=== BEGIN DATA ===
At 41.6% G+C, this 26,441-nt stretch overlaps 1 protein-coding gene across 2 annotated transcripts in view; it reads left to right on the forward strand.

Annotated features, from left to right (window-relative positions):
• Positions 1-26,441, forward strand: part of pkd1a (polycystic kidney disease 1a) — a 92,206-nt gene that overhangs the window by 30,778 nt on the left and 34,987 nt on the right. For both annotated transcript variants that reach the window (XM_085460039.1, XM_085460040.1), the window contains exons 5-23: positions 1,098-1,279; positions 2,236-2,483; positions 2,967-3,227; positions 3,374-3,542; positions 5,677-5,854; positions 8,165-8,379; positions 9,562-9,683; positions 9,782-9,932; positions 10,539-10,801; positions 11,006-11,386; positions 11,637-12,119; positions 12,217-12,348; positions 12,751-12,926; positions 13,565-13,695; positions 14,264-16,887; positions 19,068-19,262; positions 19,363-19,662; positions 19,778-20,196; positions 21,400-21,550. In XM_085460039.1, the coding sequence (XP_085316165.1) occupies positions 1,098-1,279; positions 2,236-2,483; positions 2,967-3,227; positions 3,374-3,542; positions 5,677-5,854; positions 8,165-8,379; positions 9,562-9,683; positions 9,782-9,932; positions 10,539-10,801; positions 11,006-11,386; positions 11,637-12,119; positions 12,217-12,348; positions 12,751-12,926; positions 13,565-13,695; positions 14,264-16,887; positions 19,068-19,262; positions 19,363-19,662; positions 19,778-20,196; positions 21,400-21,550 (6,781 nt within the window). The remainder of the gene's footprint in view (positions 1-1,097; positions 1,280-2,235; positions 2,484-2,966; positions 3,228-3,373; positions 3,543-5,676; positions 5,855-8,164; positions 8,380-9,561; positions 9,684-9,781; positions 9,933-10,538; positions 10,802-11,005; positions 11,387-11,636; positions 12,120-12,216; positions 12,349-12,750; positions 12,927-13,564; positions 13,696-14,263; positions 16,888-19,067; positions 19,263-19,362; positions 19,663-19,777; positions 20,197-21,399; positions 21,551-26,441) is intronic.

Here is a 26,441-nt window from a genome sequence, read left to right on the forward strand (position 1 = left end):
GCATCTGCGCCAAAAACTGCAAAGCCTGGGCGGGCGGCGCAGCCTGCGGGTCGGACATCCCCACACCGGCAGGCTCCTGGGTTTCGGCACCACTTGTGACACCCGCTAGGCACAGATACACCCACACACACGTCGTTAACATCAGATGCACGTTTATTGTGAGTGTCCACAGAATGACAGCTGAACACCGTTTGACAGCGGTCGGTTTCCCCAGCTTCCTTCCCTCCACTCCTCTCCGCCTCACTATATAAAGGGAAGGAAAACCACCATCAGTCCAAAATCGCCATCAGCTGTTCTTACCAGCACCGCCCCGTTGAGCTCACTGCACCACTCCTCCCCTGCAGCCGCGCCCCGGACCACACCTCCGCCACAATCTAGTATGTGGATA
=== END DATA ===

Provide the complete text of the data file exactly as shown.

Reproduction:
At 41.6% G+C, this 26,441-nt stretch overlaps 1 protein-coding gene across 2 annotated transcripts in view; it reads left to right on the forward strand.

Annotated features, from left to right (window-relative positions):
• Positions 1-26,441, forward strand: part of pkd1a (polycystic kidney disease 1a) — a 92,206-nt gene that overhangs the window by 30,778 nt on the left and 34,987 nt on the right. For both annotated transcript variants that reach the window (XM_085460039.1, XM_085460040.1), the window contains exons 5-23: positions 1,098-1,279; positions 2,236-2,483; positions 2,967-3,227; positions 3,374-3,542; positions 5,677-5,854; positions 8,165-8,379; positions 9,562-9,683; positions 9,782-9,932; positions 10,539-10,801; positions 11,006-11,386; positions 11,637-12,119; positions 12,217-12,348; positions 12,751-12,926; positions 13,565-13,695; positions 14,264-16,887; positions 19,068-19,262; positions 19,363-19,662; positions 19,778-20,196; positions 21,400-21,550. In XM_085460039.1, the coding sequence (XP_085316165.1) occupies positions 1,098-1,279; positions 2,236-2,483; positions 2,967-3,227; positions 3,374-3,542; positions 5,677-5,854; positions 8,165-8,379; positions 9,562-9,683; positions 9,782-9,932; positions 10,539-10,801; positions 11,006-11,386; positions 11,637-12,119; positions 12,217-12,348; positions 12,751-12,926; positions 13,565-13,695; positions 14,264-16,887; positions 19,068-19,262; positions 19,363-19,662; positions 19,778-20,196; positions 21,400-21,550 (6,781 nt within the window). The remainder of the gene's footprint in view (positions 1-1,097; positions 1,280-2,235; positions 2,484-2,966; positions 3,228-3,373; positions 3,543-5,676; positions 5,855-8,164; positions 8,380-9,561; positions 9,684-9,781; positions 9,933-10,538; positions 10,802-11,005; positions 11,387-11,636; positions 12,120-12,216; positions 12,349-12,750; positions 12,927-13,564; positions 13,696-14,263; positions 16,888-19,067; positions 19,263-19,362; positions 19,663-19,777; positions 20,197-21,399; positions 21,551-26,441) is intronic.

Here is a 26,441-nt window from a genome sequence, read left to right on the forward strand (position 1 = left end):
GCATCTGCGCCAAAAACTGCAAAGCCTGGGCGGGCGGCGCAGCCTGCGGGTCGGACATCCCCACACCGGCAGGCTCCTGGGTTTCGGCACCACTTGTGACACCCGCTAGGCACAGATACACCCACACACACGTCGTTAACATCAGATGCACGTTTATTGTGAGTGTCCACAGAATGACAGCTGAACACCGTTTGACAGCGGTCGGTTTCCCCAGCTTCCTTCCCTCCACTCCTCTCCGCCTCACTATATAAAGGGAAGGAAAACCACCATCAGTCCAAAATCGCCATCAGCTGTTCTTACCAGCACCGCCCCGTTGAGCTCACTGCACCACTCCTCCCCTGCAGCCGCGCCCCGGACCACACCTCCGCCACAATCTAGTATGTGGATA